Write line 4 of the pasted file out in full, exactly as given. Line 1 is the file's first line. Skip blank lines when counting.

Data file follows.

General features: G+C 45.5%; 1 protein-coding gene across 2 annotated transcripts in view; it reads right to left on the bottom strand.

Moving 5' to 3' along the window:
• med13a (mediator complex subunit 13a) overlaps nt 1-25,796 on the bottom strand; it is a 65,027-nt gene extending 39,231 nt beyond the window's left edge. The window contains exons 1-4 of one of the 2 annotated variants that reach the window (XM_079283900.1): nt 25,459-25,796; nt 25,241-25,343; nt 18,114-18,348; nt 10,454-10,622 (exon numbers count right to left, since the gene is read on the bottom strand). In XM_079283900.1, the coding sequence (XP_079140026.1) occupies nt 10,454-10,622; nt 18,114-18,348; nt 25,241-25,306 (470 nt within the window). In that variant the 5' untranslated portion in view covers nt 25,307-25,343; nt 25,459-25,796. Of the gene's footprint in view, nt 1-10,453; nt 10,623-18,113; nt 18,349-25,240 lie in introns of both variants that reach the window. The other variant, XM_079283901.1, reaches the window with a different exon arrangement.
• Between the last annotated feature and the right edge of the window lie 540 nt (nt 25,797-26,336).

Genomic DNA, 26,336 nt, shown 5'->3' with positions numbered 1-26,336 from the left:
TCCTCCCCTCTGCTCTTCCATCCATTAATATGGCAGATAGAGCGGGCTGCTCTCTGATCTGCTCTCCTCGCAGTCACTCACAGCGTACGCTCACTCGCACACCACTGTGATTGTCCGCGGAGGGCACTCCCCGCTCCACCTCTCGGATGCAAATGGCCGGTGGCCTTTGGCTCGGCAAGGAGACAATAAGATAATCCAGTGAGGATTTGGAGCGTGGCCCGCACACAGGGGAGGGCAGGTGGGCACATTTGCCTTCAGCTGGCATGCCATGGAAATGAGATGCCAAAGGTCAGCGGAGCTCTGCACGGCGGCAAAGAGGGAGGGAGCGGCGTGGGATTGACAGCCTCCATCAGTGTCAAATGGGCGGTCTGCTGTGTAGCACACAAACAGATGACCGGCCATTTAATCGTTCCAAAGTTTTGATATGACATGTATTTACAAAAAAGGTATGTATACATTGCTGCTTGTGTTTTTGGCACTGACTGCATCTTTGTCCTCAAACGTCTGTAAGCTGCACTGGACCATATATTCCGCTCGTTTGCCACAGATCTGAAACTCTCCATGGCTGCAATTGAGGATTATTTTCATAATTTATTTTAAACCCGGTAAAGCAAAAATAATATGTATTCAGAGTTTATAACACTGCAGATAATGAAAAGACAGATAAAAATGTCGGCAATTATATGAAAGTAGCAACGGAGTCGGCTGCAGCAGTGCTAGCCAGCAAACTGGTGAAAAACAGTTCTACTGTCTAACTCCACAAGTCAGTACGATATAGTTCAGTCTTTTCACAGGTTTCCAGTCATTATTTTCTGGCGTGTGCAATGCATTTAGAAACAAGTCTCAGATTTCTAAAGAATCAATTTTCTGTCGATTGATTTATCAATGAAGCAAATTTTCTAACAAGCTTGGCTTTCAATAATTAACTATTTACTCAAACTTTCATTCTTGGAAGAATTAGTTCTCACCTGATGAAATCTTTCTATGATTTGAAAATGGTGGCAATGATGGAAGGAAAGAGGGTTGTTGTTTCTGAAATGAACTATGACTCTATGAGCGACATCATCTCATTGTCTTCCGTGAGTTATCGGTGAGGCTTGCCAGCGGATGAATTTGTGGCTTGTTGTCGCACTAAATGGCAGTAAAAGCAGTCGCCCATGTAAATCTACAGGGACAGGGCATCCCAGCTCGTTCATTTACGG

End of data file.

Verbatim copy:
• Between the last annotated feature and the right edge of the window lie 540 nt (nt 25,797-26,336).